Nav: Home

NASA gives the Webb Telescope a shakedown

February 13, 2017

Scientists and engineers had many challenges in designing the components of NASA's James Webb Space Telescope and then had to custom design and build ways to test it.

Because of the sheer size and scale of the assembled Webb telescope, some of the equipment typically used to test spacecraft simply doesn't measure up. One of those is a "shaker table" that is used to shake satellites to ensure a spacecraft like Webb can withstand the shaking that comes with a ride into space on a rocket.

So, engineers at Team Corporation in Burlington, Washington built a new, large and advanced shaker table system at NASA's Goddard Space Flight Center in Greenbelt, Maryland, especially for testing Webb. "The new "Vibration Test Systems" simulates the forces the telescope will feel during the launch by vibrating it from 5 to 100 times per second" said Jon Lawrence, Webb telescope mechanical systems lead and launch vehicle liaison at NASA's Goddard Space Flight Center.

For Webb, the need for a new shaker system was a combination of things, including shaker force magnitude, the shaker table's ability to handle the telescope's highly offset center of gravity, and the need for a precision "smart" shaker control system--one that will automatically adjust shaker input levels based on test article responses, including an automatic 'soft shutdown' capability. "No matter what facility anomaly might be experienced during testing (loss of power, loss of coolant, etc.), the Vibration Test System or VTS is designed to shut down 'softly' so as to avoid imparting potentially damaging loads," Lawrence said. After vibration testing of the telescope is completed soon, the new VTS can be used to test other future large spacecraft.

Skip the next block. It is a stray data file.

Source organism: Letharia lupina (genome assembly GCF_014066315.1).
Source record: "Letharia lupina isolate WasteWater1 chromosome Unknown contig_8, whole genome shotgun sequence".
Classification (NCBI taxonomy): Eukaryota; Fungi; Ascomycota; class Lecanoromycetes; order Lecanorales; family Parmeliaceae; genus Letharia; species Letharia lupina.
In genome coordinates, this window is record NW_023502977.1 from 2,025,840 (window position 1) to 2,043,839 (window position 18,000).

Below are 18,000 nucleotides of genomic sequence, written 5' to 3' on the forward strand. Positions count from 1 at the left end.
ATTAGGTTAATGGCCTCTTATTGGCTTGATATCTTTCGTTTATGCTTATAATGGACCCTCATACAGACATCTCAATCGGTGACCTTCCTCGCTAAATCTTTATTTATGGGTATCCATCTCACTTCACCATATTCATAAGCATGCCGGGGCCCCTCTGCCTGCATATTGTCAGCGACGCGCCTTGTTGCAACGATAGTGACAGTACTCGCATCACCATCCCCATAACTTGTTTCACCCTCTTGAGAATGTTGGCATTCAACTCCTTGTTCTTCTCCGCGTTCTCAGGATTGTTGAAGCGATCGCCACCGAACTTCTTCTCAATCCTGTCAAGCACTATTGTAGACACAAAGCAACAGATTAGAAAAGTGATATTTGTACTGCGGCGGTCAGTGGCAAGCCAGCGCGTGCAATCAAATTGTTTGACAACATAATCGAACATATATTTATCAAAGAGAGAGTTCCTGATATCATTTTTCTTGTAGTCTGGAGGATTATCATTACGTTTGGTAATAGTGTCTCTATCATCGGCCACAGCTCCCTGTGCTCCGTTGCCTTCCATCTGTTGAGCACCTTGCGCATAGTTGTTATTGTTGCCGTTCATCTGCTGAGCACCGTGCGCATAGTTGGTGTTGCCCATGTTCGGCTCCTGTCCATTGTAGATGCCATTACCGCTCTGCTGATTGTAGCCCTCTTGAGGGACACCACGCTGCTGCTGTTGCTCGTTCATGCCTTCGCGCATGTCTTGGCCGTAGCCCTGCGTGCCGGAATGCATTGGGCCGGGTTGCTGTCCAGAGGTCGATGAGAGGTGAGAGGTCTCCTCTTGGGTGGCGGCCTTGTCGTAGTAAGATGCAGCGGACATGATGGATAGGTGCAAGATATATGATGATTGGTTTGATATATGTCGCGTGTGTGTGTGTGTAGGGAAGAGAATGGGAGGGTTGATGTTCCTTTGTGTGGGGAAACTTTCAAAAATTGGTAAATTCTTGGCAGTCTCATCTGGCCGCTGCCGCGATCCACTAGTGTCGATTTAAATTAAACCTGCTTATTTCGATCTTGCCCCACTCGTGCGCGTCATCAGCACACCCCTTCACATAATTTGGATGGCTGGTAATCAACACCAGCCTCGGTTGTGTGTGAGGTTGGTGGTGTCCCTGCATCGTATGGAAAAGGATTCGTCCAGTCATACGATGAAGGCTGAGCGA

To make sure it works properly before using it to test the flight telescope, engineers put the new shaker system though its paces with many practice runs over months, using a dummy mass to represent the telescope. In November, Webb was moved from the Spacecraft Systems Development and Integration Facility 'cleanroom' and onto the new neighboring Vibration Test System (VTS), where testing is ongoing. While in the shirtsleeve environment of the VTS, a large 3-story tall cover enshrouds the telescope, acting as a portable 'cleanroom' that protects it from dust and dirt.

This spring, after vibration testing is complete, the Webb telescope will be shipped to NASA's Johnson Space Center in Houston, Texas, for end-to-end optical tests in a vacuum at extremely cold temperatures, before it goes to Northrop Grumman Aerospace Systems in Redondo Beach, California, for final assembly and testing prior to launch.
-end-


NASA/Goddard Space Flight Center

Related Spacecraft Articles:

NASA spacecraft investigate clues in radiation belts
NASA's Van Allen Probes uncover new phenomena in our near-Earth environment with their unique double orbit.
NASA spacecraft prepares to fly to new heights